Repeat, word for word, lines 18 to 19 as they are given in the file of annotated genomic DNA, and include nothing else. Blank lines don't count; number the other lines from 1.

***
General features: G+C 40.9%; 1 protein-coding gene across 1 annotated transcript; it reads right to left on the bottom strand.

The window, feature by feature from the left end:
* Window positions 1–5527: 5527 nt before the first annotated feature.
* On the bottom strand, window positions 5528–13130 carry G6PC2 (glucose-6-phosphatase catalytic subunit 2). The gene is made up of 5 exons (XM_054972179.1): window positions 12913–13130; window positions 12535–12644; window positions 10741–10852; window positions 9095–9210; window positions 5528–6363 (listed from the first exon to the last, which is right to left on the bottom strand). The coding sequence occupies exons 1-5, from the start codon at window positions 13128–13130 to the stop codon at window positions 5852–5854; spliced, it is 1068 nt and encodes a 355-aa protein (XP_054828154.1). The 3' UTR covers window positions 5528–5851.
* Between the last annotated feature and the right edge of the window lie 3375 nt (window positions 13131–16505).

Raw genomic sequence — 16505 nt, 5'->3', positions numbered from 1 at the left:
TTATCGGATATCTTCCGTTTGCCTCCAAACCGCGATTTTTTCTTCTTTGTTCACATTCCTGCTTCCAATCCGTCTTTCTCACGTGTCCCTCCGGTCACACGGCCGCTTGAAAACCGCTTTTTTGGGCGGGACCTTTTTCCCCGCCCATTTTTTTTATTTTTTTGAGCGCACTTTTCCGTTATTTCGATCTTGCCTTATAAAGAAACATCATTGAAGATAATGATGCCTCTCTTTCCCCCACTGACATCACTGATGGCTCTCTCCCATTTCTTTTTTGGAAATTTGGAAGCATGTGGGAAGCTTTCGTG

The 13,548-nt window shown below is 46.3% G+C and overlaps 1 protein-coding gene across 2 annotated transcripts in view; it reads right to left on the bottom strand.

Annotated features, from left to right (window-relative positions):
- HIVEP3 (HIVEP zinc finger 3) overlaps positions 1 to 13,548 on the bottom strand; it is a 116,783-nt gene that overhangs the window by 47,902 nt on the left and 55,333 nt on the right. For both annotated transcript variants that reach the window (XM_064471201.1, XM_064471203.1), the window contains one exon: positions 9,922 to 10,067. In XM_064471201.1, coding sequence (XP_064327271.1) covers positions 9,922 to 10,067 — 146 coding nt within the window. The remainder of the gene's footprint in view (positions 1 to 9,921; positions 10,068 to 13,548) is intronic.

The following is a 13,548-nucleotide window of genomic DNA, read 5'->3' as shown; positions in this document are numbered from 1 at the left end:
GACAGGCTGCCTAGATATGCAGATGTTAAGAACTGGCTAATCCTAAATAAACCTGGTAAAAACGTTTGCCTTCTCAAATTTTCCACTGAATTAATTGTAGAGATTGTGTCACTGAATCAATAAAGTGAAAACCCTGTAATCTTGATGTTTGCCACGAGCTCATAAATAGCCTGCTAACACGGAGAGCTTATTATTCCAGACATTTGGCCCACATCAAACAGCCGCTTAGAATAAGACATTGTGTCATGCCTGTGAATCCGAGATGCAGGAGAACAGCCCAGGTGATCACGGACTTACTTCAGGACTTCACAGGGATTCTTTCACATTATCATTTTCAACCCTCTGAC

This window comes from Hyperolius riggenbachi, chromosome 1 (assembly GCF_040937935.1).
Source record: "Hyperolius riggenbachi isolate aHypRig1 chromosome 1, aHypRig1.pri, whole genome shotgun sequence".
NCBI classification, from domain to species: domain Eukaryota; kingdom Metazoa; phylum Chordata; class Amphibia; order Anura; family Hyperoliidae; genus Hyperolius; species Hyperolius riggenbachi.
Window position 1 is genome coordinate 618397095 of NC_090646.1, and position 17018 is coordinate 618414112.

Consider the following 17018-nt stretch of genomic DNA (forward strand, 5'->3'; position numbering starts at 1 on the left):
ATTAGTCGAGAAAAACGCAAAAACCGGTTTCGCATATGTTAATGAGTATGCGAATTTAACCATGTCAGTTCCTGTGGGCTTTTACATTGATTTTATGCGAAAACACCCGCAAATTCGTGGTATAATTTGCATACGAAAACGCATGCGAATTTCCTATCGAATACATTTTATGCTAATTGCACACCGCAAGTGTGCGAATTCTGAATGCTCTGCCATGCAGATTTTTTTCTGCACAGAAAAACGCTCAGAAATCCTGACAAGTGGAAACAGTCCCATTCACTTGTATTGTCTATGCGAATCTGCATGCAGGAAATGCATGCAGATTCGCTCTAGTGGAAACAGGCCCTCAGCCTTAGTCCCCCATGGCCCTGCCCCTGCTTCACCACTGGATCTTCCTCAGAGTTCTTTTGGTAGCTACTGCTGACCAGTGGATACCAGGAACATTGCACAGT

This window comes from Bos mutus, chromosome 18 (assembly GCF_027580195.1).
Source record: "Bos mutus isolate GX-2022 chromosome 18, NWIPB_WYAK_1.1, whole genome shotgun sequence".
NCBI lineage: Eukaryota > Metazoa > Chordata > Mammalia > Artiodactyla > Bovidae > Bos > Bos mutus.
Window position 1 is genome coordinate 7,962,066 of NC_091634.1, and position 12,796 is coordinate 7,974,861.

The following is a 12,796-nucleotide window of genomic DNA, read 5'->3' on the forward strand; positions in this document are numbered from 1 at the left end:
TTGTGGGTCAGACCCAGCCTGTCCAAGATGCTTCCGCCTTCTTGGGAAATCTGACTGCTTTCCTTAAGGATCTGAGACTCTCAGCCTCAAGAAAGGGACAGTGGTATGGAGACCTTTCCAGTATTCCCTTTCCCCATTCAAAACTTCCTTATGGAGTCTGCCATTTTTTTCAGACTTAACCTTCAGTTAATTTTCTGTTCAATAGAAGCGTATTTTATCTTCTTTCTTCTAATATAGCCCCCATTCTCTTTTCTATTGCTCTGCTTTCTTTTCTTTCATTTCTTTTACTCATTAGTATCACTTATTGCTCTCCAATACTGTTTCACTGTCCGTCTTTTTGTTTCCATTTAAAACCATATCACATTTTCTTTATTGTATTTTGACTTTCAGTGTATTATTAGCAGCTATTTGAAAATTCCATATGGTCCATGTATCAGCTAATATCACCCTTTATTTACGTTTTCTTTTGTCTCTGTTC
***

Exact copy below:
ATTAGTCGAGAAAAACGCAAAAACCGGTTTCGCATATGTTAATGAGTATGCGAATTTAACCATGTCAGTTCCTGTGGGCTTTTACATTGATTTTATGCGAAAACACCCGCAAATTCGTGGTATAATTTGCATACGAAAACGCATGCGAATTTCCTATCGAATACATTTTATGCTAATTGCACACCGCAAGTGTGCGAATTCTGAATGCTCTGCCATGCAGATTTTTTTCTGCACAGAAAAACGCTCAGAAATCCTGACAAGTGGAAACAGTCCCATTCACTTGTATTGTCTATGCGAATCTGCATGCAGGAAATGCATGCAGATTCGCTCTAGTGGAAACAGGCCCTCAGCCTTAGTCCCCCATGGCCCTGCCCCTGCTTCACCACTGGATCTTCCTCAGAGTTCTTTTGGTAGCTACTGCTGACCAGTGGATACCAGGAACATTGCACAGT

This window comes from Bos mutus, chromosome 18 (assembly GCF_027580195.1).